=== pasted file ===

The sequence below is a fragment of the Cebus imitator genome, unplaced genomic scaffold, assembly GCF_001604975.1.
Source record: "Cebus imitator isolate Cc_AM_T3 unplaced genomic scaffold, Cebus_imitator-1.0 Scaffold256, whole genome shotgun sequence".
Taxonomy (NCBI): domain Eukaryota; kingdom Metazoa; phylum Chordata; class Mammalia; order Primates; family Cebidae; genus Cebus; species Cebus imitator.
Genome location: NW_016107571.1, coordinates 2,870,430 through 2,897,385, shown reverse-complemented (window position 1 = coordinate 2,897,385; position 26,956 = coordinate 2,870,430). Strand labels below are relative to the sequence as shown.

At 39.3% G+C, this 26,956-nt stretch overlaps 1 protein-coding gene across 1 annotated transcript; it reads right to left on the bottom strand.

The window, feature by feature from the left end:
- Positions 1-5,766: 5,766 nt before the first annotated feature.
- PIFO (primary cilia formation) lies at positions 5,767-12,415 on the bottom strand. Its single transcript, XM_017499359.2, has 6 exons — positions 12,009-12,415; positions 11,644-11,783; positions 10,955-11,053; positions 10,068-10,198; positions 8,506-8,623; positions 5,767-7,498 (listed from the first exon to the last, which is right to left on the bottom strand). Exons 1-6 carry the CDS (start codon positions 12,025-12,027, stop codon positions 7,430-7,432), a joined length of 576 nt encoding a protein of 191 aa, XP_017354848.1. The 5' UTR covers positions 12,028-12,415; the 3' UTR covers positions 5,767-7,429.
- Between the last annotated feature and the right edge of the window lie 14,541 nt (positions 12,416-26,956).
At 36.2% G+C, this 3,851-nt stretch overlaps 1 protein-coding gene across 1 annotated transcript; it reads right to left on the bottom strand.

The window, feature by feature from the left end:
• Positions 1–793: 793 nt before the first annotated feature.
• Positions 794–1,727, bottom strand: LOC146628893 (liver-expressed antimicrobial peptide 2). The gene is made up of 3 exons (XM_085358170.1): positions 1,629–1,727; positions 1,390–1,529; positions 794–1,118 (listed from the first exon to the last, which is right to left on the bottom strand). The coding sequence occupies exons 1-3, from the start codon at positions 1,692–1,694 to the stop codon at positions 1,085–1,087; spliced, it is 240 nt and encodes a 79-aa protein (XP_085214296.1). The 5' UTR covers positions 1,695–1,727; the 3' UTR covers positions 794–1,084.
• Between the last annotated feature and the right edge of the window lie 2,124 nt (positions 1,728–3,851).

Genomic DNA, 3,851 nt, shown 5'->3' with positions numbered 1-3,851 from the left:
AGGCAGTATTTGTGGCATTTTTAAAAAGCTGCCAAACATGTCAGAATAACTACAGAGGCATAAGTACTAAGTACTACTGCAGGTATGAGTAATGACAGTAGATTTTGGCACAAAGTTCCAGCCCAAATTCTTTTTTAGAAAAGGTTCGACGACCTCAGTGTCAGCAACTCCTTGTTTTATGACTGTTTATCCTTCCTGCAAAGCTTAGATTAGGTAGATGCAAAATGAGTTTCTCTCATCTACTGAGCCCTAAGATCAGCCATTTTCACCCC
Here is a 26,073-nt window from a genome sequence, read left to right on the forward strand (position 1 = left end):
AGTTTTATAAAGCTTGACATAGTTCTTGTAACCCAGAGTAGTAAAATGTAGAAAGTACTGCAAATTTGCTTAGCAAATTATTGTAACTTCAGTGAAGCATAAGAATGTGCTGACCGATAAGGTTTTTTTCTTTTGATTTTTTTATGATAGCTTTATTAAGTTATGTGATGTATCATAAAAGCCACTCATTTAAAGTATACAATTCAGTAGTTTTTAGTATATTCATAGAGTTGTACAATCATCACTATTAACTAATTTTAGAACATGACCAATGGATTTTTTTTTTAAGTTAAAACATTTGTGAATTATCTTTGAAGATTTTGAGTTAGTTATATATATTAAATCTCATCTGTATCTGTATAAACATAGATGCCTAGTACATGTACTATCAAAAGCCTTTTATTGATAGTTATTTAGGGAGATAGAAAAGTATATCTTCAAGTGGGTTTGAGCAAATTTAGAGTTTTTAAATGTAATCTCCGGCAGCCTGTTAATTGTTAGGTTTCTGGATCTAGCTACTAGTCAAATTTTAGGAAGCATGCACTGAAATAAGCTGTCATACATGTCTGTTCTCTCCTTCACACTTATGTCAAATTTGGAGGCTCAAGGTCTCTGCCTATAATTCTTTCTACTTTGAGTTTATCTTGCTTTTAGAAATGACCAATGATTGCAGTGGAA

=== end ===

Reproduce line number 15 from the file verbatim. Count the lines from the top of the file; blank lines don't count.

Genomic DNA, 3,851 nt, shown 5'->3' with positions numbered 1-3,851 from the left: